Bunkering concerns meeting this week

Nelson Mandela Bay Tourism set to host Port Elizabeth beachfront event

Marine rangers remove heavily oiled penguins from St Croix Island to be cleaned up during rescue operations after the July 6 bunkering spill in Algoa Bay
Marine rangers remove heavily oiled penguins from St Croix Island to be cleaned up during rescue operations after the July 6 bunkering spill in Algoa Bay
Image: Lloyd Edwards / Raggy Charters

Tourism and conservation stakeholders want the authorities to reconsider allowing bunkering in Algoa Bay and are hosting a public meeting this week to raise and collate concerns.

All “custodians of the bay” have been invited to the beach front meeting which is being hosted by Nelson Mandela Bay Tourism (NMBT).

Boat-based whale watching operator Lloyd Edwards, who will be one of the speakers, said on Tuesday the fact that there had been two spills since the industry was launched in the bay in 2016 needed to be scrutinised.

At the same time Nelson Mandela Bay’s strong tourism and conservation assets like its part in the humpback whale migration and its status as the bottlenose dolphin capital of the world needed to be factored in, he said.

“We also have the sardine run which is right now the subject of a David Attenborough Netflix documentary. Besides that we have the biggest African penguin colony and the biggest gannetry in the world and of course the new SANParks Addo marine protected area designed to showcase all this.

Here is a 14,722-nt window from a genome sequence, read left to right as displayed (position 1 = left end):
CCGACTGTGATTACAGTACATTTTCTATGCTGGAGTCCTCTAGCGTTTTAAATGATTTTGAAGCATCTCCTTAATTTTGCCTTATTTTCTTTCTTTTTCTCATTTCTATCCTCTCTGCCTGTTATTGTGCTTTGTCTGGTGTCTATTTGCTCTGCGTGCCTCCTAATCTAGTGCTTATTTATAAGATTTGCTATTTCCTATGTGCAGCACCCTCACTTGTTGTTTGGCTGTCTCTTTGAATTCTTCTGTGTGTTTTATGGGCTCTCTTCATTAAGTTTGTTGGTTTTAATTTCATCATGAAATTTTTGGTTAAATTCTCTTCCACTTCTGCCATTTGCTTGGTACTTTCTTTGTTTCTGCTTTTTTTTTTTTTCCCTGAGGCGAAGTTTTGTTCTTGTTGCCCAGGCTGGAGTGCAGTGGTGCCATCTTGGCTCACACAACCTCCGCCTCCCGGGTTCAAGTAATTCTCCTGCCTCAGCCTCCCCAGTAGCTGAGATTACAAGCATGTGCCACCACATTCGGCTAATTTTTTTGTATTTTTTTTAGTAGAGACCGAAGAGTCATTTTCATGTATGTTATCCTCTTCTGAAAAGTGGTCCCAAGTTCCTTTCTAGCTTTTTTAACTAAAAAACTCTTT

“We need to consider the substantial revenue tourism and especially marine tourism bring into Nelson Mandela Bay and the viability of bunkering considering the damage that could be done to this tourism industry.”

Environmental consultant Ronel Friend, who will also be speaking at the meeting, said she would be highlighting the considerable negative impacts that had resulted from the two bunkering spills – the first in July 2016 and the second on July 6 2019 – despite their relatively small size.

The leaching of the oil into the sea and the release of toxic hydrocarbons needed to be considered as well as the affect on other less visible species and ecosystems and the life cycle impact of partial oiling of seabirds as well as the more obvious heavily oiled victims that had been rescued.

She would also be raising concerns about the transparency of the bunkering licensing system, she said.

NMBT chairperson Shaun Fitzhenry urged members of the public and especially anyone connected with tourism, to attend.

“As a custodian of the bay you are invited to this public meeting to voice your concerns over the bunkering. We plan to compile and submit a concern report to the appropriate departments to reconsider these operations in Algoa Bay.”

The meeting is scheduled to take place on Thursday at 6.30pm at the Dolphin’s Leap conference centre.

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